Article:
The microscopic mechanism of solid-solid phase transitions is a long-standing fundamental issue in materials science. Here we directly report the experimental evidence of the existence of an intermediate liquid during the solid-solid phase transition in a bulk Pd43Cu27Ni10P20 alloy by in situ high temperature high energy X-ray diffraction, combined with the differential scanning calorimetry at slow heating rates down to 5 K/min. We elucidate that this intermediate liquid is attributed to the melting of the low-melting-point crystalline phases, rather than induced by the elastic stress energy along the interface proposed in literatures. This could also be a general feature in multicomponent alloys if a low-melting-point crystalline phase is formed together with other crystalline phases during heating. All results obtained here are scientifically sound and provide new insight into the phase transition theory, which will trigger more studies on the microscopic mechanism of solid-solid phase transition via an intermediate liquid.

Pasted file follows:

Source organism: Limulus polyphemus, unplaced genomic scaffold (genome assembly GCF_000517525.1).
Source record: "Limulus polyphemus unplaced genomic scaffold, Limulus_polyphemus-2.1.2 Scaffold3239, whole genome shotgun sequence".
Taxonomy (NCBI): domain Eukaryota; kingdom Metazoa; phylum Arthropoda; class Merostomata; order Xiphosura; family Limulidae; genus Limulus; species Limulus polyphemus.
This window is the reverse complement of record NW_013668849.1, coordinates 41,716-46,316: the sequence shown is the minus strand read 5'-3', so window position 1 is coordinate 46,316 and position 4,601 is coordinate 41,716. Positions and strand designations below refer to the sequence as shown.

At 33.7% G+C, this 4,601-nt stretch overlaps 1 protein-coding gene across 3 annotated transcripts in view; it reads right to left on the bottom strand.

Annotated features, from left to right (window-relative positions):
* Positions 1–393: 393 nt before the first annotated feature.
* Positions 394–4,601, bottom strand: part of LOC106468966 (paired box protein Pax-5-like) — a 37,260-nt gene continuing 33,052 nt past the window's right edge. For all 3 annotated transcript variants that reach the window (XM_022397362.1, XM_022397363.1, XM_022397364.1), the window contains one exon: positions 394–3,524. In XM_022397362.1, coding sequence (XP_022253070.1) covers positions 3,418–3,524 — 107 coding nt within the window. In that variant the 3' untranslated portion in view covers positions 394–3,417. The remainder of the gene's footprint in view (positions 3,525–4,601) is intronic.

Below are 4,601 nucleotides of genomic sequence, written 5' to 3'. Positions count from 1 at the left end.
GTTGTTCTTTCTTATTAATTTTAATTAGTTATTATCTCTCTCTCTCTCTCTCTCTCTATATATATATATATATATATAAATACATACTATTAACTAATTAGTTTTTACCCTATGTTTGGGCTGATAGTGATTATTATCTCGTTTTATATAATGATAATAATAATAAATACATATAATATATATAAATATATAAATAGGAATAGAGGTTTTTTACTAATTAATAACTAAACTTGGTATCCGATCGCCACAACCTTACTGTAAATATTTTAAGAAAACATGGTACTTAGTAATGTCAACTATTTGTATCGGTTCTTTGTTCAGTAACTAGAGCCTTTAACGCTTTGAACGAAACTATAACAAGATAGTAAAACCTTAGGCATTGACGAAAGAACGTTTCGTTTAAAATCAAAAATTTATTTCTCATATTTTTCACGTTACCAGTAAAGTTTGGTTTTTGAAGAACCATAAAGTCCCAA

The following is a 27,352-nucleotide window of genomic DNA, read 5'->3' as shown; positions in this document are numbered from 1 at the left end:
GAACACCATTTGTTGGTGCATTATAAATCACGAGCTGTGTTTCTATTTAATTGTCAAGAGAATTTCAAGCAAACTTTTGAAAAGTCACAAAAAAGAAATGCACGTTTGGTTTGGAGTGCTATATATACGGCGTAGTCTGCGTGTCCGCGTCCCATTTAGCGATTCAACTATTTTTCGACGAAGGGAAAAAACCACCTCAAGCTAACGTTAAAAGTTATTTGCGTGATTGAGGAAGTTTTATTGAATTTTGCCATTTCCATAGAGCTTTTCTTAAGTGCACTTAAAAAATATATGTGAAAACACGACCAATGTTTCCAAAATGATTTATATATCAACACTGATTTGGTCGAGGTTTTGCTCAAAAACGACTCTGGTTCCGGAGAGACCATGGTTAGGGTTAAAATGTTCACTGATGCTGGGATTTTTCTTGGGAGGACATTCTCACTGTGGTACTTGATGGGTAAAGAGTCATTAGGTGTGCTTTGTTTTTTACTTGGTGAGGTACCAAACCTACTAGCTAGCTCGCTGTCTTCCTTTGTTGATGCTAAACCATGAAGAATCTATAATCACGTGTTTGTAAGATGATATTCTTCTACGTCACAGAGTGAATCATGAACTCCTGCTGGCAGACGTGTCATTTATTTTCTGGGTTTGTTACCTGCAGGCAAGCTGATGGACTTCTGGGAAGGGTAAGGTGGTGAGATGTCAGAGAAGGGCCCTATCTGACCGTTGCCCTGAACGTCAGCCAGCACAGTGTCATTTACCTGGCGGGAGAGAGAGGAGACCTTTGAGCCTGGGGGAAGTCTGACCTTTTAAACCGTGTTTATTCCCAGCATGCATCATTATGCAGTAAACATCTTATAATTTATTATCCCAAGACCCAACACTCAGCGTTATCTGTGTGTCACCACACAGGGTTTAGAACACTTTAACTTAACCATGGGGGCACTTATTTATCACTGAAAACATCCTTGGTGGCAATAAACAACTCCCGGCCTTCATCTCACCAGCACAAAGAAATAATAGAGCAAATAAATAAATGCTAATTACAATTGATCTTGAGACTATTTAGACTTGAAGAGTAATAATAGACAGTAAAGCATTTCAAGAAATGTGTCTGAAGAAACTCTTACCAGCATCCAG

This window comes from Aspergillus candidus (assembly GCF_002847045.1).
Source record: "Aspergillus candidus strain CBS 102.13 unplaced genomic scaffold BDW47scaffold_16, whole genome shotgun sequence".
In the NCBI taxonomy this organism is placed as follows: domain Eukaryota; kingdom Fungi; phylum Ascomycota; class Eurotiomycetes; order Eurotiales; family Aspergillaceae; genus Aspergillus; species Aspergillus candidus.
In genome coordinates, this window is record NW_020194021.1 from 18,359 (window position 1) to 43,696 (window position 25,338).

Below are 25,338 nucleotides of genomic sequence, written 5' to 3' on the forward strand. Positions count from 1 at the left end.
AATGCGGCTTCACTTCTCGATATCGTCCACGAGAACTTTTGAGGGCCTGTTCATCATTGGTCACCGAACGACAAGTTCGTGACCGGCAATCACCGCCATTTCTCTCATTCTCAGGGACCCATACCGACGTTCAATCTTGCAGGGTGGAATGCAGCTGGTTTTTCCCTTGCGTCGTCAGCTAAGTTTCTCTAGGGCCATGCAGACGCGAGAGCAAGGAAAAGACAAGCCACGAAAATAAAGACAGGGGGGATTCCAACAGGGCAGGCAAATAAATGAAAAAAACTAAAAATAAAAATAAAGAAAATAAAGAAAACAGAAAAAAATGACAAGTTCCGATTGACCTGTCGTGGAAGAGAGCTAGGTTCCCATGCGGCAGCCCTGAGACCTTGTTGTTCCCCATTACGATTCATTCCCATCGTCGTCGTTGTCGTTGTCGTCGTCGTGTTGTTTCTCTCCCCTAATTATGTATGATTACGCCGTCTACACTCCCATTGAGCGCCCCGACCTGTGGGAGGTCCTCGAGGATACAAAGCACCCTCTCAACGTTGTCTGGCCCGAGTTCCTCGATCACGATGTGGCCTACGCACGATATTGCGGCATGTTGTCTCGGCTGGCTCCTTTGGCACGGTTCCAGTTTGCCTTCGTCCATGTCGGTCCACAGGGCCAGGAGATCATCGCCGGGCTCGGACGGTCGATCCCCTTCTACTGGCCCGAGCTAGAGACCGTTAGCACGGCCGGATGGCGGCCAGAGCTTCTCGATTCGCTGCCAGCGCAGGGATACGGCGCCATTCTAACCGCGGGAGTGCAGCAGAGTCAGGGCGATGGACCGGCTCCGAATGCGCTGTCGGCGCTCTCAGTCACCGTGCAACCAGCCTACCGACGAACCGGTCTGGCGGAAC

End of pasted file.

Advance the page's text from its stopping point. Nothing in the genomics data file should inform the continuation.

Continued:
- Bulk metallic glasses
- Differential scanning calorimetry
- Intermediate liquid phase
- Solid-solid phase transition
- X-ray diffraction